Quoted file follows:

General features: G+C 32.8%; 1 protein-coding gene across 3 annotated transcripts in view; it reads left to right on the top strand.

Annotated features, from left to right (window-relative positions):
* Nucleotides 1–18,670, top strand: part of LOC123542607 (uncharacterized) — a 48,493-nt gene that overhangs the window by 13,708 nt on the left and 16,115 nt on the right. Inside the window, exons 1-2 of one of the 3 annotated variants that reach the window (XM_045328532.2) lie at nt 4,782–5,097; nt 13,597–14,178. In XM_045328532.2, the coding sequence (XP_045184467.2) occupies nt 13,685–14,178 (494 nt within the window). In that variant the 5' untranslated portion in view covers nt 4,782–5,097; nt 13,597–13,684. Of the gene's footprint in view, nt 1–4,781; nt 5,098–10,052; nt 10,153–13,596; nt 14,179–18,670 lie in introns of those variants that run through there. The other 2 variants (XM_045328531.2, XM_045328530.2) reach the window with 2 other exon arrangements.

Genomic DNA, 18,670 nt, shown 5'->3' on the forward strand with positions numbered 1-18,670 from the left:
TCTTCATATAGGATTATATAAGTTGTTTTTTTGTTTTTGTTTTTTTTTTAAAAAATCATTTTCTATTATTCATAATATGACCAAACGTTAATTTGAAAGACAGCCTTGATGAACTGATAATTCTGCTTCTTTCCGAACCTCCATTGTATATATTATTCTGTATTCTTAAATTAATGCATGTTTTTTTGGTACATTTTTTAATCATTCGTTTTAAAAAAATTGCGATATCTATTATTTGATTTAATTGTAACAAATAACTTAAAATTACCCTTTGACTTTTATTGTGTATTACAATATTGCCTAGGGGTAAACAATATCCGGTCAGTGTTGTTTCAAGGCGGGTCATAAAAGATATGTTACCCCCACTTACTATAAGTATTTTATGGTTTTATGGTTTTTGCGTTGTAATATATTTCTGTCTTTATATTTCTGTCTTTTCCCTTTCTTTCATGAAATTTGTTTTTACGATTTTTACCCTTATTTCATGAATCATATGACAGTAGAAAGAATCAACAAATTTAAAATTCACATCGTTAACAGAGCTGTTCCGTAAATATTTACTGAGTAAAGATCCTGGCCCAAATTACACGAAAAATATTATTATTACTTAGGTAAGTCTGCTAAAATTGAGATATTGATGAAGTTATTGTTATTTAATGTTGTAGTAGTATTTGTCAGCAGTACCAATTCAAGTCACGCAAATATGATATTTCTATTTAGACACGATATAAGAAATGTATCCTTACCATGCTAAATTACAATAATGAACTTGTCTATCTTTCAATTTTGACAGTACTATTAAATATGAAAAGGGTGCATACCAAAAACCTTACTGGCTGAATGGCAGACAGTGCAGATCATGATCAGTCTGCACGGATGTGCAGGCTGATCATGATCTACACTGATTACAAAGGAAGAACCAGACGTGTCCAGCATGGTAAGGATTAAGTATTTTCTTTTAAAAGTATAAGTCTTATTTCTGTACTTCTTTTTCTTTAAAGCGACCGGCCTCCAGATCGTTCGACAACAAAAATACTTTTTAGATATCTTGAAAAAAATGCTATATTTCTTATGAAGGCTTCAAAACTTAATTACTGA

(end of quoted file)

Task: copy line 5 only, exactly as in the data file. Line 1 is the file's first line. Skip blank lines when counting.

TCTTCATATAGGATTATATAAGTTGTTTTTTTGTTTTTGTTTTTTTTTTAAAAAATCATTTTCTATTATTCATAATATGACCAAACGTTAATTTGAAAGACAGCCTTGATGAACTGATAATTCTGCTTCTTTCCGAACCTCCATTGTATATATTATTCTGTATTCTTAAATTAATGCATGTTTTTTTGGTACATTTTTTAATCATTCGTTTTAAAAAAATTGCGATATCTATTATTTGATTTAATTGTAACAAATAACTTAAAATTACCCTTTGACTTTTATTGTGTATTACAATATTGCCTAGGGGTAAACAATATCCGGTCAGTGTTGTTTCAAGGCGGGTCATAAAAGATATGTTACCCCCACTTACTATAAGTATTTTATGGTTTTATGGTTTTTGCGTTGTAATATATTTCTGTCTTTATATTTCTGTCTTTTCCCTTTCTTTCATGAAATTTGTTTTTACGATTTTTACCCTTATTTCATGAATCATATGACAGTAGAAAGAATCAACAAATTTAAAATTCACATCGTTAACAGAGCTGTTCCGTAAATATTTACTGAGTAAAGATCCTGGCCCAAATTACACGAAAAATATTATTATTACTTAGGTAAGTCTGCTAAAATTGAGATATTGATGAAGTTATTGTTATTTAATGTTGTAGTAGTATTTGTCAGCAGTACCAATTCAAGTCACGCAAATATGATATTTCTATTTAGACACGATATAAGAAATGTATCCTTACCATGCTAAATTACAATAATGAACTTGTCTATCTTTCAATTTTGACAGTACTATTAAATATGAAAAGGGTGCATACCAAAAACCTTACTGGCTGAATGGCAGACAGTGCAGATCATGATCAGTCTGCACGGATGTGCAGGCTGATCATGATCTACACTGATTACAAAGGAAGAACCAGACGTGTCCAGCATGGTAAGGATTAAGTATTTTCTTTTAAAAGTATAAGTCTTATTTCTGTACTTCTTTTTCTTTAAAGCGACCGGCCTCCAGATCGTTCGACAACAAAAATACTTTTTAGATATCTTGAAAAAAATGCTATATTTCTTATGAAGGCTTCAAAACTTAATTACTGA